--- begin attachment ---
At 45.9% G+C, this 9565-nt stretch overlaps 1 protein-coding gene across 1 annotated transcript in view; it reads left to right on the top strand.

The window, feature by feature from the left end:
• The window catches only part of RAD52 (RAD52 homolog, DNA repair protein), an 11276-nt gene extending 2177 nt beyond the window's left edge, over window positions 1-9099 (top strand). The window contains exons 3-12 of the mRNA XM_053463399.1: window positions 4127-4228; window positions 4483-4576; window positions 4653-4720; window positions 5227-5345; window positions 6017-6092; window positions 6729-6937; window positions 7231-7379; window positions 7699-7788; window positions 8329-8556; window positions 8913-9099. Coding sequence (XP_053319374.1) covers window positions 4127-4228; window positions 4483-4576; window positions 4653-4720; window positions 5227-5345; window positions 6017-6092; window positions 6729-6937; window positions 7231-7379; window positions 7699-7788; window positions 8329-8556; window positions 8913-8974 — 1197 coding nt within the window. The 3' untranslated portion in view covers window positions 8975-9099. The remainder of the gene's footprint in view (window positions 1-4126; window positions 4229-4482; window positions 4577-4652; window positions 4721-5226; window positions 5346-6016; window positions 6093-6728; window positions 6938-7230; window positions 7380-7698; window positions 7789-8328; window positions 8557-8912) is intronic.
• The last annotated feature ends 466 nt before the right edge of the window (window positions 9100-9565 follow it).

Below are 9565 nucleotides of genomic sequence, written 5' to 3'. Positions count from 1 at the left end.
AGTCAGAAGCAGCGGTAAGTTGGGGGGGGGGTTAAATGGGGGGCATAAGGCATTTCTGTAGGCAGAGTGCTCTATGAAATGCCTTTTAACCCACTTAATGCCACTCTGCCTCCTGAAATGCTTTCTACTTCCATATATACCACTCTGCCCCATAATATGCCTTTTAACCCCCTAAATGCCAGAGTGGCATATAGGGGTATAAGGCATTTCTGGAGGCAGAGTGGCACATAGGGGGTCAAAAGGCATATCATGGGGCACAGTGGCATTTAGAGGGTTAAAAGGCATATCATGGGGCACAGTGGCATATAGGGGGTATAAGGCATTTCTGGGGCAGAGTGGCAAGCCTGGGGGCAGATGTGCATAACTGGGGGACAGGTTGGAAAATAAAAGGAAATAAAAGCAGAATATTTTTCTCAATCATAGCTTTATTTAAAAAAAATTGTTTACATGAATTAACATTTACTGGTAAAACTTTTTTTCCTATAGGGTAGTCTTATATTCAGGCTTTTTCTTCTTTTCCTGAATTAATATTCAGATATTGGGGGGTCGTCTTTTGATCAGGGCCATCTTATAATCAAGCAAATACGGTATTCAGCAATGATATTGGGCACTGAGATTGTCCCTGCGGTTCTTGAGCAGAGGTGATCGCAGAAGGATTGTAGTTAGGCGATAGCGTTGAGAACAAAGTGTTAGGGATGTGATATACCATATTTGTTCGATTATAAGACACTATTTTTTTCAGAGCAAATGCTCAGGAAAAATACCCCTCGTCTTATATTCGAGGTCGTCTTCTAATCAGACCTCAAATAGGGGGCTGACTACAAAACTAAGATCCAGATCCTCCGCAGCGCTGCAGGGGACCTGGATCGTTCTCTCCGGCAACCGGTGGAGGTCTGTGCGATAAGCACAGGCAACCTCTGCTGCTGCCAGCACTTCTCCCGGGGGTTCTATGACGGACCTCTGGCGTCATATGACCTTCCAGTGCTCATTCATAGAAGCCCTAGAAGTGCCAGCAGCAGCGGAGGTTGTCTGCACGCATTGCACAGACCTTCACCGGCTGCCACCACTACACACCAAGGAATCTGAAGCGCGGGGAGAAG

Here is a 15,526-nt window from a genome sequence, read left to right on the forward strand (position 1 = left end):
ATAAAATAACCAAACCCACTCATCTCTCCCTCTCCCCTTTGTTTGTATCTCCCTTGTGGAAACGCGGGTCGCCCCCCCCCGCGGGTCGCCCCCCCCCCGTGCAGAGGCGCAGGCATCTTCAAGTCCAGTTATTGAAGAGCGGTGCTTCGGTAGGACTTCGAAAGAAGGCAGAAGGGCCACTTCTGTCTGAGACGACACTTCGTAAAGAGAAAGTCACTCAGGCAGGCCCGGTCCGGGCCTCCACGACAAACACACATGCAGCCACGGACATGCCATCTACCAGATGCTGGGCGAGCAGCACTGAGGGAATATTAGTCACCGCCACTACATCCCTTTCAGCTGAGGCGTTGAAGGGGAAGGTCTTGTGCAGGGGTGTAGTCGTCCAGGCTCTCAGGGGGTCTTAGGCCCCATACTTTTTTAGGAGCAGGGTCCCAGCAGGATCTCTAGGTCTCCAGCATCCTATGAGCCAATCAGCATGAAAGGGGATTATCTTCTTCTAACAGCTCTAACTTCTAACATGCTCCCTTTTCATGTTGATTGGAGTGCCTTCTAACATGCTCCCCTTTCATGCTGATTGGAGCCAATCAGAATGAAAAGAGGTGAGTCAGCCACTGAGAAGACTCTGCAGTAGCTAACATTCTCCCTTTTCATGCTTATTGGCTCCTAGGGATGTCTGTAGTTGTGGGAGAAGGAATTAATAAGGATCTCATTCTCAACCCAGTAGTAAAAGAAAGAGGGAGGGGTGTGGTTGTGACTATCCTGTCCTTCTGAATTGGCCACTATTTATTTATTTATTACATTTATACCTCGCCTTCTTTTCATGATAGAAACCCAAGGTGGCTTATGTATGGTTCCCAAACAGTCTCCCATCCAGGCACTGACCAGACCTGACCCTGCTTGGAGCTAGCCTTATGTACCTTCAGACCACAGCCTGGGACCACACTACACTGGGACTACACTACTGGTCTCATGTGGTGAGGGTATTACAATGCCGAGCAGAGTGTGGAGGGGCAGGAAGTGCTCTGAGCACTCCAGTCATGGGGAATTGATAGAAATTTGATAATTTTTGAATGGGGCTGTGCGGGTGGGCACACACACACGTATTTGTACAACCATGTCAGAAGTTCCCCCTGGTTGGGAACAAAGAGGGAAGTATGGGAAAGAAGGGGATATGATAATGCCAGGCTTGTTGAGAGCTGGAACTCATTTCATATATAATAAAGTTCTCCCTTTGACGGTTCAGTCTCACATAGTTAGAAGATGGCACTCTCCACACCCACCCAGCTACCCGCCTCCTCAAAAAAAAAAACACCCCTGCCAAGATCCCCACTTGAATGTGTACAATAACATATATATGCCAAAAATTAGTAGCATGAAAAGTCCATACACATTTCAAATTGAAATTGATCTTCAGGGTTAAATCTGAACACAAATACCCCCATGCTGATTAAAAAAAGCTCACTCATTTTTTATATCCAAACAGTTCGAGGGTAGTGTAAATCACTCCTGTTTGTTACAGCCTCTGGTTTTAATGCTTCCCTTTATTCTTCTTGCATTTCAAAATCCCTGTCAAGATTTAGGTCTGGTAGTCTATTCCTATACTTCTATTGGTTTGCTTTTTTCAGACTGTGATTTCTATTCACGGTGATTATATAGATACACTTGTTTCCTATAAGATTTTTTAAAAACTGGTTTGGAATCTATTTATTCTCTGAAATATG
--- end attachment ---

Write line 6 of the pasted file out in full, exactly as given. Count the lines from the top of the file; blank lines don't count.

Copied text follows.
AGTCAGAAGCAGCGGTAAGTTGGGGGGGGGGTTAAATGGGGGGCATAAGGCATTTCTGTAGGCAGAGTGCTCTATGAAATGCCTTTTAACCCACTTAATGCCACTCTGCCTCCTGAAATGCTTTCTACTTCCATATATACCACTCTGCCCCATAATATGCCTTTTAACCCCCTAAATGCCAGAGTGGCATATAGGGGTATAAGGCATTTCTGGAGGCAGAGTGGCACATAGGGGGTCAAAAGGCATATCATGGGGCACAGTGGCATTTAGAGGGTTAAAAGGCATATCATGGGGCACAGTGGCATATAGGGGGTATAAGGCATTTCTGGGGCAGAGTGGCAAGCCTGGGGGCAGATGTGCATAACTGGGGGACAGGTTGGAAAATAAAAGGAAATAAAAGCAGAATATTTTTCTCAATCATAGCTTTATTTAAAAAAAATTGTTTACATGAATTAACATTTACTGGTAAAACTTTTTTTCCTATAGGGTAGTCTTATATTCAGGCTTTTTCTTCTTTTCCTGAATTAATATTCAGATATTGGGGGGTCGTCTTTTGATCAGGGCCATCTTATAATCAAGCAAATACGGTATTCAGCAATGATATTGGGCACTGAGATTGTCCCTGCGGTTCTTGAGCAGAGGTGATCGCAGAAGGATTGTAGTTAGGCGATAGCGTTGAGAACAAAGTGTTAGGGATGTGATATACCATATTTGTTCGATTATAAGACACTATTTTTTTCAGAGCAAATGCTCAGGAAAAATACCCCTCGTCTTATATTCGAGGTCGTCTTCTAATCAGACCTCAAATAGGGGGCTGACTACAAAACTAAGATCCAGATCCTCCGCAGCGCTGCAGGGGACCTGGATCGTTCTCTCCGGCAACCGGTGGAGGTCTGTGCGATAAGCACAGGCAACCTCTGCTGCTGCCAGCACTTCTCCCGGGGGTTCTATGACGGACCTCTGGCGTCATATGACCTTCCAGTGCTCATTCATAGAAGCCCTAGAAGTGCCAGCAGCAGCGGAGGTTGTCTGCACGCATTGCACAGACCTTCACCGGCTGCCACCACTACACACCAAGGAATCTGAAGCGCGGGGAGAAG